Builders sold more U.S. new homes than projected in April as cheaper borrowing costs and job gains drew more buyers into the market.
Sales climbed 2.3% to a three-month high of 454,000 homes at an annualized pace from a 444,000 rate in March that was faster than first estimated, the Commerce Department said today in Washington. The median estimate of 76 economists surveyed by Bloomberg called for a gain to 425,000. The data included revisions back to January 2011. The median selling price rose to a record on sales of more expensive properties.
Demand for new and previously owned homes is sustaining progress in residential construction that is poised to keep fueling the economic expansion. Builders such as PulteGroup Inc., home-improvement retailers like Lowe’s Cos. and lenders are benefiting from higher property values, lower mortgage rates and a pickup in household formation.
“In terms of growth, housing is the strongest part of the economy right now,” Jim O’Sullivan, chief U.S. economist at High Frequency Economics in Valhalla, New York, said before the report. “As employment continues to recover, household formation should recover. Right now both trends look positive.”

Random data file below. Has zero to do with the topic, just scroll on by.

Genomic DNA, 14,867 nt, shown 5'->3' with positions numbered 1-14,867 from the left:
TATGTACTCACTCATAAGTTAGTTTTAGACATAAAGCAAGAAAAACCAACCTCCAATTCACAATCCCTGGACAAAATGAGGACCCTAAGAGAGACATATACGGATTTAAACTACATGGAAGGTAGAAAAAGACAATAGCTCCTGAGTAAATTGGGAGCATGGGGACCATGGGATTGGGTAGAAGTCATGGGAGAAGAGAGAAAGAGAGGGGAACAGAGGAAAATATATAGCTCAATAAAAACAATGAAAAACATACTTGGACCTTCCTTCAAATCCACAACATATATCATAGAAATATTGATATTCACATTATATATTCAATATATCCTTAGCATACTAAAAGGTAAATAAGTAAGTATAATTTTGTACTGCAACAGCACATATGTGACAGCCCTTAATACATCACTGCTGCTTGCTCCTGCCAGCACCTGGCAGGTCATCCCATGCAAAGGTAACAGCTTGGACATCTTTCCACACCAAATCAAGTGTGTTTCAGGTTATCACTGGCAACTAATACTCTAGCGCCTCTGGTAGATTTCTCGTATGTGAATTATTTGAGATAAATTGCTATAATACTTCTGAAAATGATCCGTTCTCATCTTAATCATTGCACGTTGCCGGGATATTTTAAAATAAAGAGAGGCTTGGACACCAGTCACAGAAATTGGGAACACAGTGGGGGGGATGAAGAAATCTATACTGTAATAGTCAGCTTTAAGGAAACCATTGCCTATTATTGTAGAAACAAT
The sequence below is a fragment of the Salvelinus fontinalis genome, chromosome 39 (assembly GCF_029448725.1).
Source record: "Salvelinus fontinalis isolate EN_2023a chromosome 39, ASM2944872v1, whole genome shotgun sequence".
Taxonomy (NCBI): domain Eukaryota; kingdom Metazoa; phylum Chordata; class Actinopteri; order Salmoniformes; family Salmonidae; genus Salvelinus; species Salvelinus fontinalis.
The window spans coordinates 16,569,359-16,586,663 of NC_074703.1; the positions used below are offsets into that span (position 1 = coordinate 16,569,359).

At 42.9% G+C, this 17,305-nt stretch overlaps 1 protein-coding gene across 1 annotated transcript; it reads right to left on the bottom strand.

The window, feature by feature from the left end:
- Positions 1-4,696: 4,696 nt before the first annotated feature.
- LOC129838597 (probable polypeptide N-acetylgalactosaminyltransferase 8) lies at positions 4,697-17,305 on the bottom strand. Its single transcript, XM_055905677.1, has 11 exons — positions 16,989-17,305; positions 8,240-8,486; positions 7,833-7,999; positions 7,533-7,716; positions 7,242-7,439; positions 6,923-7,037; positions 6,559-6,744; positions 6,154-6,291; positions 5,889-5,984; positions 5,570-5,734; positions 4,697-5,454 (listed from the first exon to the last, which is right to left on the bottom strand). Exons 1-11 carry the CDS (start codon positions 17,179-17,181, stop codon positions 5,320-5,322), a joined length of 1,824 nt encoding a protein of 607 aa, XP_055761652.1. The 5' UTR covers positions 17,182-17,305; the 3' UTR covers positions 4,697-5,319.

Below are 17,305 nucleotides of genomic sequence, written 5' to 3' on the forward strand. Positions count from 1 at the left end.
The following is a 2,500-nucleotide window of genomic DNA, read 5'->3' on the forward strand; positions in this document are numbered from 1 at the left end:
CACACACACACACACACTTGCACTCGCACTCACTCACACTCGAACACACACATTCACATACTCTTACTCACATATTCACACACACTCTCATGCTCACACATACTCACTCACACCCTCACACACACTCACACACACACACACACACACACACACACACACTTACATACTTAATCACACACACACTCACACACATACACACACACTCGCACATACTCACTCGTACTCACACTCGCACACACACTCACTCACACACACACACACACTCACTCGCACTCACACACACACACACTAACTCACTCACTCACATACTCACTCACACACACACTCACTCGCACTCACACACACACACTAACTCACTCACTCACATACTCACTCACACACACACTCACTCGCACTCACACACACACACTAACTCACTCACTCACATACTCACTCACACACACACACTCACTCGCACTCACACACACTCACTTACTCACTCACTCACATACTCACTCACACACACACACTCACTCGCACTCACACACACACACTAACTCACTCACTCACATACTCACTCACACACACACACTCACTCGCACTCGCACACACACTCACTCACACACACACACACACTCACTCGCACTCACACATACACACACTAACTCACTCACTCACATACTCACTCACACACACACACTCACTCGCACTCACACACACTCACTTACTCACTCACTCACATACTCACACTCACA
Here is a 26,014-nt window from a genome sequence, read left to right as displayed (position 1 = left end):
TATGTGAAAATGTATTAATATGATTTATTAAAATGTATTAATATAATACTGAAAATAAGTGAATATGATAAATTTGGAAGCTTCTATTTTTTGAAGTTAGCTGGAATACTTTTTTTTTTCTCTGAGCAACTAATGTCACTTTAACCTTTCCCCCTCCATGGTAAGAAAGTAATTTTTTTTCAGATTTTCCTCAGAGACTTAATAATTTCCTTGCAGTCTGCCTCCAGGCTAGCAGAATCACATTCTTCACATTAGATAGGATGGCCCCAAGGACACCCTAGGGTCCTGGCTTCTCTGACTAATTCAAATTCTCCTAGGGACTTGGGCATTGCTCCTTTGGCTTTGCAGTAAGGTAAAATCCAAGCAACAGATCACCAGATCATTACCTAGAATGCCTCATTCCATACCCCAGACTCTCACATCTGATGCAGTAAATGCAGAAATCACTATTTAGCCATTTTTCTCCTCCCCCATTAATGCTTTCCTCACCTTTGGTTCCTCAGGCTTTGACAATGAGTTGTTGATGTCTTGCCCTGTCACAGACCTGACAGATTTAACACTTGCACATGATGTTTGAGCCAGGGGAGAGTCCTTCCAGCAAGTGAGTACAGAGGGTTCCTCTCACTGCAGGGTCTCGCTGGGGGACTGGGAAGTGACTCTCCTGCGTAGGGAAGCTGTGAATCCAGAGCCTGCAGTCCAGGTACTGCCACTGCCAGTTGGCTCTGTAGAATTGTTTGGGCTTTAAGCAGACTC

Stocks held losses after the figures as data showed Chinese manufacturing unexpectedly shrank. The Standard & Poor’s 500 Index dropped 0.9% to 1,640.73 at 10:05 a.m. in New York.
Economists’ estimates ranged from 406,000 to 440,000 after a previously reported 417,000 pace in March.
The median selling price increased 14.9% in April from the same month last year to a record $271,600, today’s report showed. The gain reflected increases in sales of homes costing $400,000 or more. Purchases of homes priced less than $300,000 decreased.
Purchases rose in two of four U.S. regions, led by a 10.8% jump in the West. Sales in the South rose, while purchases dropped in the Northeast and Midwest.
The supply of homes at the current sales rate held at 4.1 months. There were 156,000 new houses on the market at the end of the month, the most since October 2011.
Sales of new properties, which are tallied when purchase contracts are signed, are considered a more timely measure of the market than sales of previously owned dwellings, which are counted when a sale is final. New-home sales accounted for about 7% of the residential market in 2012.